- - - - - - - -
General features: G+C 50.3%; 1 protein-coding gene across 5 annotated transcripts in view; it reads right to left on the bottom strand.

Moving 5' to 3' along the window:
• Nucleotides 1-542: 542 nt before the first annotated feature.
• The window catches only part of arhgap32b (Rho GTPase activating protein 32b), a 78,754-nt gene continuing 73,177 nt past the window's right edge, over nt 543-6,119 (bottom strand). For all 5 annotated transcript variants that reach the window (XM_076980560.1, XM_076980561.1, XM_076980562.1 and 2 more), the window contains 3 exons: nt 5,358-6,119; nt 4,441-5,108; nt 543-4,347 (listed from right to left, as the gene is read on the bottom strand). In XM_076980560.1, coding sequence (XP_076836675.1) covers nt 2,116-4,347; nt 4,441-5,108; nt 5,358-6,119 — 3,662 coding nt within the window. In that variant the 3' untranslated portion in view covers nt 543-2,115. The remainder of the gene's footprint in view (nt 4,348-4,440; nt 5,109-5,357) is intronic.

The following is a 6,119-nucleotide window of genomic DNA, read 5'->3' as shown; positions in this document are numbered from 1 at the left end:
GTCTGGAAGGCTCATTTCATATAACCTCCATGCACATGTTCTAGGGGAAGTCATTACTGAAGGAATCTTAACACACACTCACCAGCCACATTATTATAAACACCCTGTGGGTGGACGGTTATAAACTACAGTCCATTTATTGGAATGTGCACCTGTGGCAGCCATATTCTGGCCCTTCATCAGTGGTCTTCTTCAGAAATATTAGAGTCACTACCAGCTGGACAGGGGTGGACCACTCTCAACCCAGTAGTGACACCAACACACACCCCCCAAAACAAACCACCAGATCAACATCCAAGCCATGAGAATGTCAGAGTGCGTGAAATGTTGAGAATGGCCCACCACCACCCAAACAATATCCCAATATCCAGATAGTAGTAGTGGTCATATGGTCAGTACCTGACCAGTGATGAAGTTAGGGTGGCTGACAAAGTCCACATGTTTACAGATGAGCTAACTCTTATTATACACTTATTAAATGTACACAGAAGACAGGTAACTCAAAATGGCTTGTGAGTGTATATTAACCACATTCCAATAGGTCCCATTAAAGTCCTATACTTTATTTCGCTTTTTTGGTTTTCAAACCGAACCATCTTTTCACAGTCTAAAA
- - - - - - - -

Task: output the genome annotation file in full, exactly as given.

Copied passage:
General features: G+C 50.3%; 1 protein-coding gene across 5 annotated transcripts in view; it reads right to left on the bottom strand.

Moving 5' to 3' along the window:
• Nucleotides 1-542: 542 nt before the first annotated feature.
• The window catches only part of arhgap32b (Rho GTPase activating protein 32b), a 78,754-nt gene continuing 73,177 nt past the window's right edge, over nt 543-6,119 (bottom strand). For all 5 annotated transcript variants that reach the window (XM_076980560.1, XM_076980561.1, XM_076980562.1 and 2 more), the window contains 3 exons: nt 5,358-6,119; nt 4,441-5,108; nt 543-4,347 (listed from right to left, as the gene is read on the bottom strand). In XM_076980560.1, coding sequence (XP_076836675.1) covers nt 2,116-4,347; nt 4,441-5,108; nt 5,358-6,119 — 3,662 coding nt within the window. In that variant the 3' untranslated portion in view covers nt 543-2,115. The remainder of the gene's footprint in view (nt 4,348-4,440; nt 5,109-5,357) is intronic.

The following is a 6,119-nucleotide window of genomic DNA, read 5'->3' as shown; positions in this document are numbered from 1 at the left end:
GTCTGGAAGGCTCATTTCATATAACCTCCATGCACATGTTCTAGGGGAAGTCATTACTGAAGGAATCTTAACACACACTCACCAGCCACATTATTATAAACACCCTGTGGGTGGACGGTTATAAACTACAGTCCATTTATTGGAATGTGCACCTGTGGCAGCCATATTCTGGCCCTTCATCAGTGGTCTTCTTCAGAAATATTAGAGTCACTACCAGCTGGACAGGGGTGGACCACTCTCAACCCAGTAGTGACACCAACACACACCCCCCAAAACAAACCACCAGATCAACATCCAAGCCATGAGAATGTCAGAGTGCGTGAAATGTTGAGAATGGCCCACCACCACCCAAACAATATCCCAATATCCAGATAGTAGTAGTGGTCATATGGTCAGTACCTGACCAGTGATGAAGTTAGGGTGGCTGACAAAGTCCACATGTTTACAGATGAGCTAACTCTTATTATACACTTATTAAATGTACACAGAAGACAGGTAACTCAAAATGGCTTGTGAGTGTATATTAACCACATTCCAATAGGTCCCATTAAAGTCCTATACTTTATTTCGCTTTTTTGGTTTTCAAACCGAACCATCTTTTCACAGTCTAAAA